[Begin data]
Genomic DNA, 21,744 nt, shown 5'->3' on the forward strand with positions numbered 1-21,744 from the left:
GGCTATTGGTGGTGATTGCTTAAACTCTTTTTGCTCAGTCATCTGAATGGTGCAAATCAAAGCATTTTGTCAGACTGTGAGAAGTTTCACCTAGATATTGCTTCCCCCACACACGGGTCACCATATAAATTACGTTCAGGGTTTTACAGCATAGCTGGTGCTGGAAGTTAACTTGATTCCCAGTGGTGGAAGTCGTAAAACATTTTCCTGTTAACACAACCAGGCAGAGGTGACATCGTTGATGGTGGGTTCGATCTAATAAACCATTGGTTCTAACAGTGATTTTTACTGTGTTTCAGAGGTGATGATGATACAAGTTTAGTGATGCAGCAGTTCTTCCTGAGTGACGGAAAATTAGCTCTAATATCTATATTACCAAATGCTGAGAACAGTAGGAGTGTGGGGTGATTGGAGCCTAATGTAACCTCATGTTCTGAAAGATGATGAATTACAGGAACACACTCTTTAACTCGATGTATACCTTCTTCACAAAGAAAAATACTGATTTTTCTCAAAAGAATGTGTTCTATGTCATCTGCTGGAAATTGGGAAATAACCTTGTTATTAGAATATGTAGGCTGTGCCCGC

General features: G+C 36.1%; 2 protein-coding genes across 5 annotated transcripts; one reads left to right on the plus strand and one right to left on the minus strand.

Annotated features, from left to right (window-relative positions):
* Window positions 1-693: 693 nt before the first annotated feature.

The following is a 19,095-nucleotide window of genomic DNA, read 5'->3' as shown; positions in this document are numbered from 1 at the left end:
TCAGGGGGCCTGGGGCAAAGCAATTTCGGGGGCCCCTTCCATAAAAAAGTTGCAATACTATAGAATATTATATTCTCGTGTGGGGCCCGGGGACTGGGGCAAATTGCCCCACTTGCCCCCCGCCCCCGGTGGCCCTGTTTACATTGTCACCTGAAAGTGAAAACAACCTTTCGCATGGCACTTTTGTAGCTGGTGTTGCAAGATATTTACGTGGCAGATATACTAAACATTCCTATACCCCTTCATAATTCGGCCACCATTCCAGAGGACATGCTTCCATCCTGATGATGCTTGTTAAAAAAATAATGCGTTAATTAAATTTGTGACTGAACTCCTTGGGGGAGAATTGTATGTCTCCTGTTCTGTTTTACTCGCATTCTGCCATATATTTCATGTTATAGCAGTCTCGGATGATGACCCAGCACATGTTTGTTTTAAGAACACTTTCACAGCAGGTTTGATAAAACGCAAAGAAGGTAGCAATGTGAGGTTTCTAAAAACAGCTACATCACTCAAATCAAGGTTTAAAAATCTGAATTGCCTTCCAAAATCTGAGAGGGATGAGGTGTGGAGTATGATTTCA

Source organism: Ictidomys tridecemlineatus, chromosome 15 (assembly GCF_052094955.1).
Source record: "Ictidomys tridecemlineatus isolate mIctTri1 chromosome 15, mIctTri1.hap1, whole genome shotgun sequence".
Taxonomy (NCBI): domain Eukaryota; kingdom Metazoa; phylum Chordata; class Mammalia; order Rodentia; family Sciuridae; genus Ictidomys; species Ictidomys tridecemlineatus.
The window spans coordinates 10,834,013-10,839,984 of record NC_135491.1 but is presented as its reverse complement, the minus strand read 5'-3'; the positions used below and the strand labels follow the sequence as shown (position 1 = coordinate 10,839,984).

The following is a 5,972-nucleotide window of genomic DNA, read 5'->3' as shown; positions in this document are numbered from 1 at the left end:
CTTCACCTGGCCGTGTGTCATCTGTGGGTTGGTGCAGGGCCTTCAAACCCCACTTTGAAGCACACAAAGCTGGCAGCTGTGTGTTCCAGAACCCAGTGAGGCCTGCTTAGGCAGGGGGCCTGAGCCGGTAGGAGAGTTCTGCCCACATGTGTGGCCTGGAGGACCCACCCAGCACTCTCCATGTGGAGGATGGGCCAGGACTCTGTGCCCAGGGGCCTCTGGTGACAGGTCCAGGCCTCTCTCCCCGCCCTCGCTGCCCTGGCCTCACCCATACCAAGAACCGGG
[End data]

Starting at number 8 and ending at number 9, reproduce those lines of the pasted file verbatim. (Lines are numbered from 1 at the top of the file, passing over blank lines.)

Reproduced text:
Source organism: Ictidomys tridecemlineatus, chromosome 15 (assembly GCF_052094955.1).
Source record: "Ictidomys tridecemlineatus isolate mIctTri1 chromosome 15, mIctTri1.hap1, whole genome shotgun sequence".